Islamic Human Rights Commission

1st July 2001



The United States is threatening to pull out of the planned United Nations Conference Against Racism, Racial Discrimination, Xenophobia and Related Intolerance from 31st August to 7th September to be held in South Africa this August, on the pretext that discussions on whether ‘Zionism equals racism’ will derail the conference. The United States is unwilling to allow any criticism of the Zionist State of Israel, nor scrutiny of its policies that are perceived to be racist. US pressure in the form of threats to boycott the conference have been seconded by the UN High Commissioner for Human Rights, Mary Robinson, who has similarly stated her opposition to any discussion of racism in relation to Israeli policies.

White House Press Secretary Ari Fleischer said: “The United States stands on the side of what is right. And the United States stands on the side of principle. And the United States can stand on the side of making certain that a variety of third world nations do not hijack a conference that should be aimed at combating racism and under the guise of combating racism turn this into a conference that itself smacks of anti-Semitism.”

Mary Robinson also said the UN had already dealt with the issue at great length, and re-opening it could put the success of the conference at risk: “I am acutely aware of the suffering of the Palestinian people, and dismayed at the continuing toll of deaths and injuries…[But] I believe that it is inappropriate to reopen this issue in any form here… If there is an attempt to revive the idea of Zionism as racism we will not have a successful conference,” she told reporters in Geneva. She argued that the issue was resolved 10 years ago when the UN repealed a previous General Assembly resolution equating Zionism with racism.

The US, along with other European powers including Britain, is also opposing demands from African countries for an apology and payment of compensation for slavery under colonialism. Even while the US and some European countries step up pressure on Germany to reimburse Nazi victims for their suffering, Britain, France, Germany and the US oppose any form of reparations for their historic complicity in atrocities committed during the colonial era, particularly their role in the West African slave trade. The fundamental reason appears to be, rather than any overbearing humanitarian concerns, that they “are wary of acquiring any financial obligations to remedy past wrongs.” (BBC News, 20 July 2001)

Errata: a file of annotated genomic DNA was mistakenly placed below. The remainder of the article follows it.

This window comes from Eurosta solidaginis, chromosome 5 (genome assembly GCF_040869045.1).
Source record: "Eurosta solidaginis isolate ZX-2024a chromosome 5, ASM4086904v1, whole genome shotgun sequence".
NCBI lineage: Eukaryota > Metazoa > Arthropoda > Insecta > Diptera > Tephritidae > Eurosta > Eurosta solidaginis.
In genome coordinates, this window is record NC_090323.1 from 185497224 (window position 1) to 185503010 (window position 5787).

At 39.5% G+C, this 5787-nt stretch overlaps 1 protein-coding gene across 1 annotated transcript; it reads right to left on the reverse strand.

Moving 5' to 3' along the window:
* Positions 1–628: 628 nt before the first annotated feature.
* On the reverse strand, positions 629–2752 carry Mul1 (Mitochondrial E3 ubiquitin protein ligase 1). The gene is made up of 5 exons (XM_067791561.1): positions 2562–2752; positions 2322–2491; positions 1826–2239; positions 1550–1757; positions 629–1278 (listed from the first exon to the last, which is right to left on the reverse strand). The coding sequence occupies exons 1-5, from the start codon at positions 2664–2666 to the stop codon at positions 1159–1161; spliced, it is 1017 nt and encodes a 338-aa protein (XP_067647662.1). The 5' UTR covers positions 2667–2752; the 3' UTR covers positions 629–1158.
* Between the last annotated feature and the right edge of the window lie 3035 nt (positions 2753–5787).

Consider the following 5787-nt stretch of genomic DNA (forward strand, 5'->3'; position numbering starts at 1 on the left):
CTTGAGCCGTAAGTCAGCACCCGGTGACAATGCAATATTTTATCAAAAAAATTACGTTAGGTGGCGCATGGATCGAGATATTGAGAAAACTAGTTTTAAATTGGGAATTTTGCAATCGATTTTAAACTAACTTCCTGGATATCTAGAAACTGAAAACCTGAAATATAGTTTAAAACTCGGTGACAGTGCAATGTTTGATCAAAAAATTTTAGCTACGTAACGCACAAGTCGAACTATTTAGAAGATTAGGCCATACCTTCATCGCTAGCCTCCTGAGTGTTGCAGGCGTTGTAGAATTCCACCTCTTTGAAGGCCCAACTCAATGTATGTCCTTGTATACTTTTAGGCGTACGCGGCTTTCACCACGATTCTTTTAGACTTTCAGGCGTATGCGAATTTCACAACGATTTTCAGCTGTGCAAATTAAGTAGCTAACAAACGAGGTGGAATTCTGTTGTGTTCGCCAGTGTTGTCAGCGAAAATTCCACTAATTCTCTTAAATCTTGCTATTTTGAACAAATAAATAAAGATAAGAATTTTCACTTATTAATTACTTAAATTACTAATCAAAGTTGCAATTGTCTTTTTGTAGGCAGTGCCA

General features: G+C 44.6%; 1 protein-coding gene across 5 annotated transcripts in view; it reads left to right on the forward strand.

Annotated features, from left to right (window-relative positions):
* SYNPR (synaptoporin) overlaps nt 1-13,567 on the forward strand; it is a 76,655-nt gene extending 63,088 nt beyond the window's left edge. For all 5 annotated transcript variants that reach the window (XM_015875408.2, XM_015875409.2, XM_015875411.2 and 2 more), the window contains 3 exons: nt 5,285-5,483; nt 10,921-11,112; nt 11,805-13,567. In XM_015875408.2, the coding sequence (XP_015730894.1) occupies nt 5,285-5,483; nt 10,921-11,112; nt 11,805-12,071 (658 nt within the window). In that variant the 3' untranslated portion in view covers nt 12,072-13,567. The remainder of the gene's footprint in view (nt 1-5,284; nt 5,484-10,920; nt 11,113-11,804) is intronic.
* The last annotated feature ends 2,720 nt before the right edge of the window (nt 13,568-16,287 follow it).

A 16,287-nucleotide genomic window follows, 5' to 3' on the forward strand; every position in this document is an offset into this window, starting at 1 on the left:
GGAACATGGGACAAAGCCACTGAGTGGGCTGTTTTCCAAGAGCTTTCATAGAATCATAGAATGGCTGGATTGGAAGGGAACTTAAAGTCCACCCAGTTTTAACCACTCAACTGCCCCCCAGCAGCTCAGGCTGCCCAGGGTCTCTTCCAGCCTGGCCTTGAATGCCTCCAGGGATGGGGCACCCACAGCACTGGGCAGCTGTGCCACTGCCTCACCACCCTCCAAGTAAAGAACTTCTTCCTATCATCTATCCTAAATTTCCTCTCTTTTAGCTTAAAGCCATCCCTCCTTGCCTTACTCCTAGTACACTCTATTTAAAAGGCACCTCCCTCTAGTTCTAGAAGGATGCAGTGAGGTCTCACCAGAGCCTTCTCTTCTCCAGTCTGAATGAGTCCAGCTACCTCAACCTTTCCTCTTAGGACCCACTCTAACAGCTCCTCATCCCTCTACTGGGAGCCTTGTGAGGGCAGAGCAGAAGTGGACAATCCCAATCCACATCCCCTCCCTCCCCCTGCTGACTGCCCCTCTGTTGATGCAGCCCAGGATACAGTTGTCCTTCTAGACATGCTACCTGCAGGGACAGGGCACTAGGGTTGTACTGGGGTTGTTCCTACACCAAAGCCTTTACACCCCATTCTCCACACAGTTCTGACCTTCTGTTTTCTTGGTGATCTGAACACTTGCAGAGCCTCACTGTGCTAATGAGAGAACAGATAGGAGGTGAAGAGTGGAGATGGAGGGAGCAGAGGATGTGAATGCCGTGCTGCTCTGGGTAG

Suggested Action

Thus, once again the United States is attempting to manipulate the process of open discussion in an international forum to suit its own vested interests.

Please write to Mary Robinson to address her stance of opposition to the conference’s inclusion of discussion on Israel, Zionism and racism. See the specimen letter below for an idea of what issues to bring up in your letter, where the relevant postal address is included. Please also contact Mrs. Robinson’s office with your concerns by telephone or email at:

Tel: (41 22) 9179000, Email: webadmin.hchr@unog.ch
Specimen Letter

Mary Robinson, United Nations High Commissioner for Human Rights
The Office of the High Commissioner for Human Rights
United Nations Office at Geneva
CH 1211 Geneva 10


Dear Mrs Mary Robinson,

I am extremely dismayed and surprised at your opposition to the inclusion of discussion on Zionism and racism at the UN Conference Against Racism in South Africa.

When prominent Israelis themselves have noted the racist character of the Israeli state in its treatment of Palestinians, it would be nonsensical to attempt to prevent open discussion of this important issue. For instance, Ami Ayalon, retired head of Israel’s domestic security service Shin Bet, spoke against the Israeli policy of “separation” from the Palestinians at an annual meeting of the Israeli Finance Ministry’s budget division last year. He described it quite simply as apartheid.

The UN Conference Against Racism provides an ideal international forum to openly and intensively engage with exactly this issue. The role of Zionism in legitimising racist policies needs to be investigated if we are to eradicate the continuing evils of partied and injustice in the Middle East.

Quite rightly the scourge of anti-Semitism has been internationally recognised and condemned. Likewise Zionism, which is a philosophy that claims a racial group has superiority over others is and should be condemned as racism.

I urge you to prevent the sidelining of this issue in the international arena by countries such as the United States with a vested interest in forestalling any criticism of the apartheid character of the Israeli state. Unless the international community is allowed to collectively scrutinise these matters in an open dialogue, the human rights of Palestinians will continue to be violated due to Israeli discrimination.

We cannot look forward – as you suggest – unless we recognise what is happening now. Turning a blind eye to apartheid and racist discrimination and its roots is not an option.

Yours sincerely,